Bus strike ends as unions accept offer

The national strike which had bus drivers across the country on a stay away officially came to an end on Saturday.

Numsa’s (National Union of Metalworkers of SA) acting spokesperson Phakamile Hlubi said: “Numsa treasurer general Mphumzi Maqungo met with workers from Algoa and Ezethu bus companies in Port Elizabeth [on Monday].”

She said the workers discussed the settlement, a wage increase of 9 percent across the board, a 10 percent increase on all allowances including night shift, cross-border and subsistence and travel and a R400 a month allowance for a co-driver.

“After extensive consultation, which is true to our values as a worker-led union, our members in all provinces have accepted the agreement,” said Hlubi.

She said that the union had initially rejected the offer as insufficient but later accepted it after other unions had.

“We did not believe it went far enough in addressing critical issues faced by our members, namely, a double digit percentage wage increase, as well as ensuring that they are paid in full for all the hours they work. However, based on the response from members in this sector, Numsa can indeed claim this agreement as a small victory for our members in their fight for a living wage and a dignified life for themselves and their families,” she said.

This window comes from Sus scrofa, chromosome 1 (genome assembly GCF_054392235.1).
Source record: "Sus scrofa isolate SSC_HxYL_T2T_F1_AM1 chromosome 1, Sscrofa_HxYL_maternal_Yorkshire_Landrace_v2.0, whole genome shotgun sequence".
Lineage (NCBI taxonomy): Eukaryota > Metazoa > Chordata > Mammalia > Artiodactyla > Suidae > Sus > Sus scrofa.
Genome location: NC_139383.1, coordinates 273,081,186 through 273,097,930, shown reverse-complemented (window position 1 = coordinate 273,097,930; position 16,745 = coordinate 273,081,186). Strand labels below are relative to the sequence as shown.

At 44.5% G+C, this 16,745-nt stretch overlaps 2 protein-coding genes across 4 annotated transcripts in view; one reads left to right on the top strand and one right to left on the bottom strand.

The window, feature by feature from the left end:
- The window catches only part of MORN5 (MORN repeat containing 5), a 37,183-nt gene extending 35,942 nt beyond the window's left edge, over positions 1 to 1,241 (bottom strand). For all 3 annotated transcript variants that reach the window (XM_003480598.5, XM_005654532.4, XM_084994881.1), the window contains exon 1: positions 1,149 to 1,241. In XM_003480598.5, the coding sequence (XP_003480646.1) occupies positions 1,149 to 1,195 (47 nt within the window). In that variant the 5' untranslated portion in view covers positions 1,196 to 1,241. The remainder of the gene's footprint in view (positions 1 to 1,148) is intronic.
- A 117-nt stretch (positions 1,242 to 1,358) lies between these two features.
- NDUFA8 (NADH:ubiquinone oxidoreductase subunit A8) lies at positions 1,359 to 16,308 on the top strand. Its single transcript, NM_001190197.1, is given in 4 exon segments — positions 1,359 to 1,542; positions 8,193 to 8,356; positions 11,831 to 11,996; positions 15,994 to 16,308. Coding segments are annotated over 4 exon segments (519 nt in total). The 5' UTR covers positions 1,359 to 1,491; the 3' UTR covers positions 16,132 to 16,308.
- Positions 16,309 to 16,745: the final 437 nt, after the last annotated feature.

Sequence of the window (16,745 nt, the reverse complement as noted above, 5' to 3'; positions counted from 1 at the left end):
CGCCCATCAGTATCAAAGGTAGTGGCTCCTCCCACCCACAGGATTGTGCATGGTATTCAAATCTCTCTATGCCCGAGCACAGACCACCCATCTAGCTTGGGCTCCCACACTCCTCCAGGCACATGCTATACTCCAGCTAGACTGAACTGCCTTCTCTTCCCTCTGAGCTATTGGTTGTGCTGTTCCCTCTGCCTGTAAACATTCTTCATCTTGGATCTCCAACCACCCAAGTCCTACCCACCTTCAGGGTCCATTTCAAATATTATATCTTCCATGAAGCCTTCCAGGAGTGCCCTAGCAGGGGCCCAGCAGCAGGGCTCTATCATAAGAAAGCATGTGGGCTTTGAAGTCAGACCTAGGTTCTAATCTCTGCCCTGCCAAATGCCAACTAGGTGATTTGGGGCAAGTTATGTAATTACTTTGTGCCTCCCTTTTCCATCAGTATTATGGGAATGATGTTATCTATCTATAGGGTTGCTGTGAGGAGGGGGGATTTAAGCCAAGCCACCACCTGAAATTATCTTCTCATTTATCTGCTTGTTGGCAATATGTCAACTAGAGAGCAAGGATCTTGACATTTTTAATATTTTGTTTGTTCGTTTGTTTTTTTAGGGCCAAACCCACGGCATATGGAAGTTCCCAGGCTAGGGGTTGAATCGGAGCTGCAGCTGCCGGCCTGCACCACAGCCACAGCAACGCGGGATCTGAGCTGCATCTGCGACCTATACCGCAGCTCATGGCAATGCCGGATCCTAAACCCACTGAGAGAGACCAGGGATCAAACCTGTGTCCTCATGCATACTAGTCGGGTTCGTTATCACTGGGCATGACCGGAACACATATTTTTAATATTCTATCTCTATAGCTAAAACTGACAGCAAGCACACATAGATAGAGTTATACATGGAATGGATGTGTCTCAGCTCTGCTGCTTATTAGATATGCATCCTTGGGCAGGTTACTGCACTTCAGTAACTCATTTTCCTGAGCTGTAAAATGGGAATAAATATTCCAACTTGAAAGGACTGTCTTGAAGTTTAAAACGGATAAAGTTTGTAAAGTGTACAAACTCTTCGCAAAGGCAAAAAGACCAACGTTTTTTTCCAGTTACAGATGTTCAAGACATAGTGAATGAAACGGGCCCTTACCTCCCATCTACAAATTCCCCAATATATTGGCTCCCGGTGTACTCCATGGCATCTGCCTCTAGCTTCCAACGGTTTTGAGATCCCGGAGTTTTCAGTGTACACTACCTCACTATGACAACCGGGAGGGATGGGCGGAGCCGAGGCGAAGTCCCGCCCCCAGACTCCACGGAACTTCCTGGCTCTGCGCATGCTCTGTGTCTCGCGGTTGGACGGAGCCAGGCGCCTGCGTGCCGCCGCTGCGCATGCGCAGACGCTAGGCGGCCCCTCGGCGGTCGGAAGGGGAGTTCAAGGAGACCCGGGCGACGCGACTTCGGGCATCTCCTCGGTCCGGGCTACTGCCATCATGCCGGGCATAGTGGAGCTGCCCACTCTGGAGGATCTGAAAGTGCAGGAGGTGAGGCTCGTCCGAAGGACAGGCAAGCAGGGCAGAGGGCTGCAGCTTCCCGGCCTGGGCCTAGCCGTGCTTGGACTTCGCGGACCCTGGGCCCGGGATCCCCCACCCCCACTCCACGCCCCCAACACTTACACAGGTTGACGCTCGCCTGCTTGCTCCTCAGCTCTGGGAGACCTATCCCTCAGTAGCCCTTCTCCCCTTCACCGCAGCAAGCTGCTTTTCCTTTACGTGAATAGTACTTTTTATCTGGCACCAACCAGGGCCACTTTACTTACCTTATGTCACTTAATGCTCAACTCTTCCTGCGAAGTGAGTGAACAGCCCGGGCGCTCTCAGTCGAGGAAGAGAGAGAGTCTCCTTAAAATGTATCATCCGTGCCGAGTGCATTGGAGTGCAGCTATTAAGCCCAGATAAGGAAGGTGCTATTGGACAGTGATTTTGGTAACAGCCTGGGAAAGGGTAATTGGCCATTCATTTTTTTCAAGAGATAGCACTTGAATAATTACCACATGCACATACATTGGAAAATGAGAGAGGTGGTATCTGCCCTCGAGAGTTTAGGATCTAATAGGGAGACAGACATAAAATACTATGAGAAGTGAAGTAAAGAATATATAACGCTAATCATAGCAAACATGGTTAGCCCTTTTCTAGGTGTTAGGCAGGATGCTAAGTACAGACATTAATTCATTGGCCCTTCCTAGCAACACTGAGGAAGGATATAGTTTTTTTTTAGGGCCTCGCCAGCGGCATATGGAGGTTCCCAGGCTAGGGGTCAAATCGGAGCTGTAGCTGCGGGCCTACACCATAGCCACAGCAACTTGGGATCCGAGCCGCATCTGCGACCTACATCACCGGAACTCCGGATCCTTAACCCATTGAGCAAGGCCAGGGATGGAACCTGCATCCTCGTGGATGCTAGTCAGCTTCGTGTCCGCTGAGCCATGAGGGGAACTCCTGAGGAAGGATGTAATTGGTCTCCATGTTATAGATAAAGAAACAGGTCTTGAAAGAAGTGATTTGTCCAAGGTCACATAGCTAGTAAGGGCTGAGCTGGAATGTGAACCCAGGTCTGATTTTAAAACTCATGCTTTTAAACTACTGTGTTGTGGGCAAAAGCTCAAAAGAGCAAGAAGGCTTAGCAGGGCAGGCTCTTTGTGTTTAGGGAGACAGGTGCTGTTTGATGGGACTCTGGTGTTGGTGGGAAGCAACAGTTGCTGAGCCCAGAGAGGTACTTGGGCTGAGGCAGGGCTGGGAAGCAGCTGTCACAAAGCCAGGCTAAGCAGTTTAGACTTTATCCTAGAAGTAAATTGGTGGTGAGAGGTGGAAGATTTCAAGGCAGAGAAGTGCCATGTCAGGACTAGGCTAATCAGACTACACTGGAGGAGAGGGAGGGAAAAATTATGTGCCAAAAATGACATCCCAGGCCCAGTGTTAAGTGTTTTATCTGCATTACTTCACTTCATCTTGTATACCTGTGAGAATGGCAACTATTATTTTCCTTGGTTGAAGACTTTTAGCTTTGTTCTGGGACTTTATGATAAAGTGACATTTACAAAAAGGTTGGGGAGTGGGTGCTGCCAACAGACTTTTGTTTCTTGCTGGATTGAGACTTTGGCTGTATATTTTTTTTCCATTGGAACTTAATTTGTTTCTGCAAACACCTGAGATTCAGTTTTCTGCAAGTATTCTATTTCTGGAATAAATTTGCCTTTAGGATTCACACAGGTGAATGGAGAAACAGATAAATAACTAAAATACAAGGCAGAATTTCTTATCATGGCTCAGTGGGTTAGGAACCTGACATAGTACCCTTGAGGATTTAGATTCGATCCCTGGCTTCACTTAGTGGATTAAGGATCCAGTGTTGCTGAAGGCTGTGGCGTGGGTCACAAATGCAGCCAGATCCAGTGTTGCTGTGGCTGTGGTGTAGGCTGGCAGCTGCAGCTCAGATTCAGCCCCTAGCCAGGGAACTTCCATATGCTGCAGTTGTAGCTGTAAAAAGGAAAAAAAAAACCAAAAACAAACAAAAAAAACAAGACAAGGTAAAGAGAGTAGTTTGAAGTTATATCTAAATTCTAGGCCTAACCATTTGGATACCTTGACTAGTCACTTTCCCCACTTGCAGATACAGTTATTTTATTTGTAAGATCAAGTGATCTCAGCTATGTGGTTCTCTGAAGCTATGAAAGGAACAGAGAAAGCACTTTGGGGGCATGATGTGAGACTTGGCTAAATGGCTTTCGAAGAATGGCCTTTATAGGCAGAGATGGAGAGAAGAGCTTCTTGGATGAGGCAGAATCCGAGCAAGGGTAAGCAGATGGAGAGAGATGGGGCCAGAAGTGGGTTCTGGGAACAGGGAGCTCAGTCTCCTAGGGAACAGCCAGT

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Hlubi said through this strike, the union was able to highlight the working conditions of bus drivers.

“We brought into the public spotlight the shocking working conditions, such as the brutally long hours, the lack of decent allowances and the lack of remuneration for the second driver, to mention just a few issues affecting our members,” she explained.

She said the union had met Labour Minister Mildred Oliphant to discuss the working conditions and wages of bus drivers.

She added that the union would continue to hold Oliphant accountable so that there is improvement in the lives of bus drivers.

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